Asia Distillates-Gasoil cracks see biggest weekly drop in 10 weeks

SINGAPORE (Reuters) - Asian refining margins for 10 ppm gasoil dropped on Friday, recording their biggest weekly decline in 2-1/2 months, as the region is awash with supplies due to higher exports from India and China amid limited arbitrage opportunities. Refining margins, also known as cracks, for 10 ppm gasoil slipped 42 cents to $5.80 a barrel over Dubai crude during Asian trading hours on Friday.

Cracks have fallen 15.5% this week, the steepest weekly decline since May 29, Refinitiv Eikon data showed. Renewed lockdown measures in several countries in the wake of a resurgence in coronavirus infections is impairing use of the industrial and transportation fuel that found pockets of demand over the last two months as some governments relaxed virus-led restrictions. China's gasoil exports this month are expected to be around 1.5 million tonnes, compared with 1.25 million tonnes in July, Refinitiv oil research assessments showed. Meanwhile, August gasoil exports from India are forecast to reach up to 2.5 million tonnes, according to the assessments. This compares with about 2.2 million tonnes of gasoil the country exported last month. The exchange of futures for swaps (EFS), which determines the gasoil price spread between Singapore and Northwest Europe, traded around minus $11 per tonne on Friday, typically making it unworkable for arbitrage shipments. Arbitrage is usually profitable when the EFS trades at about minus $15 a tonne or below, though it depends on other factors such as freight rates as well, according to traders. Cash premiums for gasoil with 10 ppm sulphur content slipped to 4 cents a barrel to Singapore quotes on Friday, down from 11 cents a day earlier.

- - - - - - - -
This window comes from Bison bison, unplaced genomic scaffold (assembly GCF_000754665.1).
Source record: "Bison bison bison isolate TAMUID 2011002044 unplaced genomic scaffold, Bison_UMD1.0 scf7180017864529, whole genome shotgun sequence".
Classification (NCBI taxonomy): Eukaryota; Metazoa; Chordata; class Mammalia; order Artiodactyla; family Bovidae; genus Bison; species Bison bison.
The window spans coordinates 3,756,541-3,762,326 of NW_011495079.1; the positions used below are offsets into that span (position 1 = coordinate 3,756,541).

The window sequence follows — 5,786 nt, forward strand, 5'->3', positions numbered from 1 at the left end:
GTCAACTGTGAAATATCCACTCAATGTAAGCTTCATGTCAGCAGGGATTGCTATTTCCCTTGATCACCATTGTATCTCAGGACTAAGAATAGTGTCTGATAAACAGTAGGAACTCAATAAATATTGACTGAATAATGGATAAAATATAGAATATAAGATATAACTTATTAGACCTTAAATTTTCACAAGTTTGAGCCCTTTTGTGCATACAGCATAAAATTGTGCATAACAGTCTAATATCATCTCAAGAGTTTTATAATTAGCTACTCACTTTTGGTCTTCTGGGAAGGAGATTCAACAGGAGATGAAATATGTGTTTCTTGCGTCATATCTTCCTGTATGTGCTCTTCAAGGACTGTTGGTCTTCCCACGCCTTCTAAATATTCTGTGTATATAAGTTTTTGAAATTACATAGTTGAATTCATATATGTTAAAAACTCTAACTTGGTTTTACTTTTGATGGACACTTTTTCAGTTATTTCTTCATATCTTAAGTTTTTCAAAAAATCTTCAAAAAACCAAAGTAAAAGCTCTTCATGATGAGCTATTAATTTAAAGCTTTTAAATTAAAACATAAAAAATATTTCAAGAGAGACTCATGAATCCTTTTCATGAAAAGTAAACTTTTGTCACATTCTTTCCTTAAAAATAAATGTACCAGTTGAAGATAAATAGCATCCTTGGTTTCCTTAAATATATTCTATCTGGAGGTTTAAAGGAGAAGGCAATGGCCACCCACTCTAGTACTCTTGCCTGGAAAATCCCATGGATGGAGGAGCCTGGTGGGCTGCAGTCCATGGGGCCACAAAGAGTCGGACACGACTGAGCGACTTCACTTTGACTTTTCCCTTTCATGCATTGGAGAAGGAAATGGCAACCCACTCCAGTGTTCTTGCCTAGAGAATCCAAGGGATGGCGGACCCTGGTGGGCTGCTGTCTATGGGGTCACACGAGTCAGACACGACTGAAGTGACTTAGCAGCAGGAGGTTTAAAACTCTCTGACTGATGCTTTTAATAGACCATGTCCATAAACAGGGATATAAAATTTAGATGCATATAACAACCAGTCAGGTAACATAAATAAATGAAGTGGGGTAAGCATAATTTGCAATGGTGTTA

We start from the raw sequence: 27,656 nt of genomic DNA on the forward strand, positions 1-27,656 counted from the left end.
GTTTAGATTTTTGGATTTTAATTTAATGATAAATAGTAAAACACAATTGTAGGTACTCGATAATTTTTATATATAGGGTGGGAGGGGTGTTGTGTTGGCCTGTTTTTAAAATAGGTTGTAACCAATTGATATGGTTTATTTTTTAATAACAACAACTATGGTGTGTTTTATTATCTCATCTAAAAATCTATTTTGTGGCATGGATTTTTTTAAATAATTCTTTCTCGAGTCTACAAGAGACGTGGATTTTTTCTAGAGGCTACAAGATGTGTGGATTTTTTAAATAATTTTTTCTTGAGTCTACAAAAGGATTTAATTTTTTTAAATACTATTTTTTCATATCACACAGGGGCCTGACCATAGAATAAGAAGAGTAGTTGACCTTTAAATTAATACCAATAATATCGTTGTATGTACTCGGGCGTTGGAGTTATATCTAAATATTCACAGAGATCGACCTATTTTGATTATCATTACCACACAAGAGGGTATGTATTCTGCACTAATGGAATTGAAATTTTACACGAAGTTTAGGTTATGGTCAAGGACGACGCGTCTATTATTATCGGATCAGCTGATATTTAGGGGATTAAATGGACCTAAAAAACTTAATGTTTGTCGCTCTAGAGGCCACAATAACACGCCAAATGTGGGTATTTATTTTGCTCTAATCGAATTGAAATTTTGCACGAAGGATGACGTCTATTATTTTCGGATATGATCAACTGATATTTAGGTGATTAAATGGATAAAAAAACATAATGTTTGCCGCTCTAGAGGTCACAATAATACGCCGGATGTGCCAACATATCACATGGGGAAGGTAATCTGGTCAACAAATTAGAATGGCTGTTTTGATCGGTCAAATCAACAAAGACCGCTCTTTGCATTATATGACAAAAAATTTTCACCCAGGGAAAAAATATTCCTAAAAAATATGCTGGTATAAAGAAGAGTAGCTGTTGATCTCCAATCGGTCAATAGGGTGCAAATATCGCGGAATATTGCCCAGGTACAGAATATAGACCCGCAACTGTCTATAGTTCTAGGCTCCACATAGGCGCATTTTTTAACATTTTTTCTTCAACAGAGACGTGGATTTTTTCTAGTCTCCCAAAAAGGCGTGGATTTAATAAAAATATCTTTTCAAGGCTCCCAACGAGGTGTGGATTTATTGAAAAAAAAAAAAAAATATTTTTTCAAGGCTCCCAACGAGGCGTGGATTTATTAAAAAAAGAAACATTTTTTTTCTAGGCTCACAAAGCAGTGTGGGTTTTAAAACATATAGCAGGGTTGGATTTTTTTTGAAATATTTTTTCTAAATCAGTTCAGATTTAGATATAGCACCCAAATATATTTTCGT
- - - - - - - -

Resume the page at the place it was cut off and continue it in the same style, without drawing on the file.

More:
Gasoil stocks held independently in the Amsterdam-Rotterdam-Antwerp (ARA) refining and storage hub <STK-GO-ARA> dipped 2.2% to 2.5 million tonnes in the week to Aug. 6, data from Dutch consultancy Insights Global showed. The data showed ARA jet fuel inventories rose 1.5% to 951,000 tonnes. 

China's crude imports in July surged 25% from a year earlier, as massive orders made while prices collapsed in April arrived and as some shipments delayed at ports in June finally cleared customs.

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